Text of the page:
Today’s celebration of St. Patrick’s Day likely means you’ll see some sort of leprechaun decorations cross your path, but the red-haired men dressed in green top hats is not how legend describes these mythical creatures. Mirror: “The early bearded fairies wore red jackets, laced with gold, according to ancient tales. They are also believed to have sported red, pointed hats (instead of green top hats adorned with shamrocks) and white or brown beards (not ginger ones). In 1831, Irish novelist Samuel Lover wrote that the Leprechaun was ‘… quite a beau in his dress, notwithstanding, for he wears a red square-cut coat, richly laced with gold, and inexpressible of the same, cocked hat, shoes and buckles.’”

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Real Clear Politics Averages
National GOP nomination:
Trump 36 percent; Cruz 21.8 percent; Kasich 12 percent
National Dem nomination: Clinton 51 percent; Sanders 39.6 percent
General Election: Clinton vs. Trump: Clinton +6.3 points
Generic Congressional Vote: Democrats +1

WSJ: “When the general election rolls around, Mrs. Clinton will also need to attract independents—something she has struggled to do thus far. In Michigan, for example, Mr. Sanders scored the biggest upset of the race by winning 71% of independent voters, compared with 28% for Mrs. Clinton. The pattern was similar in Missouri, one of the five states that voted on Tuesday and the toughest fight of the night for Mrs. Clinton. The Associated Press deemed the race too close to call as of Wednesday. Had she done better among independents in the state, she likely would have notched a clear win. Independents accounted for about a quarter of the vote in Missouri, and Mrs. Clinton won just one-third of them, exit polls showed.”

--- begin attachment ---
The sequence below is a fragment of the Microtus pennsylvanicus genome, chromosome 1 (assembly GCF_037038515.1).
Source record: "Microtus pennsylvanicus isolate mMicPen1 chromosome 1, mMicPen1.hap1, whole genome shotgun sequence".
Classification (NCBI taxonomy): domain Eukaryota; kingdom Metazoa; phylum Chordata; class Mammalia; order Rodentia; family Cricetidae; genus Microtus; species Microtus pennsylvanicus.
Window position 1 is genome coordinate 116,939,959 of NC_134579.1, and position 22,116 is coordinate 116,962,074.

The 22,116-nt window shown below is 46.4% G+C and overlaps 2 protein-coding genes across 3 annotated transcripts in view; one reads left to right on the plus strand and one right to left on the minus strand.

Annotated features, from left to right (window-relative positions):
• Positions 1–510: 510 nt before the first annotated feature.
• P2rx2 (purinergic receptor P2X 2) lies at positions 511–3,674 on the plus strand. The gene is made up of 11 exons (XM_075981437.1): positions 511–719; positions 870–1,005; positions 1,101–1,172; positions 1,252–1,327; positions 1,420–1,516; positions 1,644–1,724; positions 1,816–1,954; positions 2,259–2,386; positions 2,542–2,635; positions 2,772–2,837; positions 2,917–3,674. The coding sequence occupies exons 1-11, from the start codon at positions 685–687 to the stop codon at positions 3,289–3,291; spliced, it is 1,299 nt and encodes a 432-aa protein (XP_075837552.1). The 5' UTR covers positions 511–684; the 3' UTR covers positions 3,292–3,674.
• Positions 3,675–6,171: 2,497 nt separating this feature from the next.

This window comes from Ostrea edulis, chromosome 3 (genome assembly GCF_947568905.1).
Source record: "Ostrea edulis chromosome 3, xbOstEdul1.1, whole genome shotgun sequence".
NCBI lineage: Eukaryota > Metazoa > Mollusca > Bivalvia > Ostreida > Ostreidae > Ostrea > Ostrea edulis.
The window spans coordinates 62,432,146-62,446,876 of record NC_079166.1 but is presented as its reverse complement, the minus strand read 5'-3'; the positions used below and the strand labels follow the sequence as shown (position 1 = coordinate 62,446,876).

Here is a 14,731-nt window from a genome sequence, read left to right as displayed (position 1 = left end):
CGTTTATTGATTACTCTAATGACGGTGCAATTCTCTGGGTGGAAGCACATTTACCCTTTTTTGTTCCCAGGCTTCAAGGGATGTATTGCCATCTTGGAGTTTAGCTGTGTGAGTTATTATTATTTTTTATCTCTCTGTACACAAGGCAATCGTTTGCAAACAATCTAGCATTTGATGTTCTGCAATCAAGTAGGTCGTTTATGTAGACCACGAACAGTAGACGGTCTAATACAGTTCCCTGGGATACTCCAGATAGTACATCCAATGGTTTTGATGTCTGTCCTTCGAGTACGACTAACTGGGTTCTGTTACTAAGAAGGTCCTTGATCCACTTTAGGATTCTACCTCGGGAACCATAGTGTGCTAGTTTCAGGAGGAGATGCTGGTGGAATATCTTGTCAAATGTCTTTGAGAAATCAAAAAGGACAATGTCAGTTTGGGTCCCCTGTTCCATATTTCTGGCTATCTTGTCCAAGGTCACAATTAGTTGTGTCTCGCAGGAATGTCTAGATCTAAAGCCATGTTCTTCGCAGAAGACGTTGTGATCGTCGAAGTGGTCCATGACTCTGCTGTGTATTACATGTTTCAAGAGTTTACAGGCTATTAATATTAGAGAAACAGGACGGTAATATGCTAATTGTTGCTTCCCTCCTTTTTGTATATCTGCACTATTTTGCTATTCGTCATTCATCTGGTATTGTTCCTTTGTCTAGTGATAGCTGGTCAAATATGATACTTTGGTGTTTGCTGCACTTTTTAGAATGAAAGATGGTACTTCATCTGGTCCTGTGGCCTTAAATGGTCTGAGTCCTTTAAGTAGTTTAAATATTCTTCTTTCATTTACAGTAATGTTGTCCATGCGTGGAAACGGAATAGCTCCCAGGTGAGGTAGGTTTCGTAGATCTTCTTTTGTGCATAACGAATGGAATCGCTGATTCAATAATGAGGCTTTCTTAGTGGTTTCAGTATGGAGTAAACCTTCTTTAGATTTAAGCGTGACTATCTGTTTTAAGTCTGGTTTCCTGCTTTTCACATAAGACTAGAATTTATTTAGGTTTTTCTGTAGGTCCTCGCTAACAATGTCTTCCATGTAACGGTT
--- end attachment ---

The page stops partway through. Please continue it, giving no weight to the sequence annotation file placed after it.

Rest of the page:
Trumped in key battleground states - HuffPo: “[B]uried within [Clinton’s Tuesday] victory was a troubling trend for the party front-runner: She is doing a terrible job turning out voters, particularly in the states that will matter most in a November matchup against Donald Trump. More people voted for Trump than for Clinton in two states Tuesday night -- Missouri and Ohio. In Florida, Clinton edged Trump by a nose -- less than 2 percent. Clinton had only one other candidate splitting the Democratic vote in a contested election, while Trump was embroiled in a four-way contest that factionalized Republican voters.”

Did the Trump rally violence help Hillary? - The New Yorker’s John Cassidy suggests that the violence at Donald Trump’s Chicago event last week scared last minute Democratic voters into supporting Clinton out of fear Sanders wouldn’t be a strong enough general election candidate against Trump.

The Judge’s Ruling - Was Donald Trump’s cancellation of his Chicago rally an example of the heckler’s veto? Senior Judicial Analyst Judge Andrew Napolitano says while legal issues regarding speakers and hecklers at political rallies are complex and subtle, the law is clear. “The First Amendment tolerates the maximum possible public discourse, disagreement and confrontations; and it commands the government to protect the values it embodies.” More here.

UPI: “Police in Tennessee looked to answer the age-old question of why the chicken crossed the road, when they wrangled a loose fowl on Tuesday evening. Franklin police department tweeted that officers were attempting to capture a chicken that had walked onto a local road in the downtown area around 5:15 p.m. local time. ‘Officers are trying to wrangle a *chicken* in the downtown Franklin area,’ they wrote. ‘It’s crossed the road & we’re working to determine why. True story.’ About 15 minutes later the police department confirmed that the chicken had been safely captured and expressed some disbelief at the situation…Neither the chicken nor any officers or civilians were injured in the capture.”

“The idea that the president said [Wednesday] this isn't about ideology it's about competence is nonsense. All that was destroyed with the Bork nomination. The most highly competent, qualified nominee probably ever, struck down entirely on ideology and when Obama was in the Senate he filibustered Alito, who he admitted had all the qualifications...It is about ideology, it's about power. The Republicans have the power to say no. They should say no.” - Charles Krauthammer on “Special Report with Bret Baier” Watch here.

Chris Stirewalt is digital politics editor for Fox News. Want FOX News First in your inbox every day? Sign up here.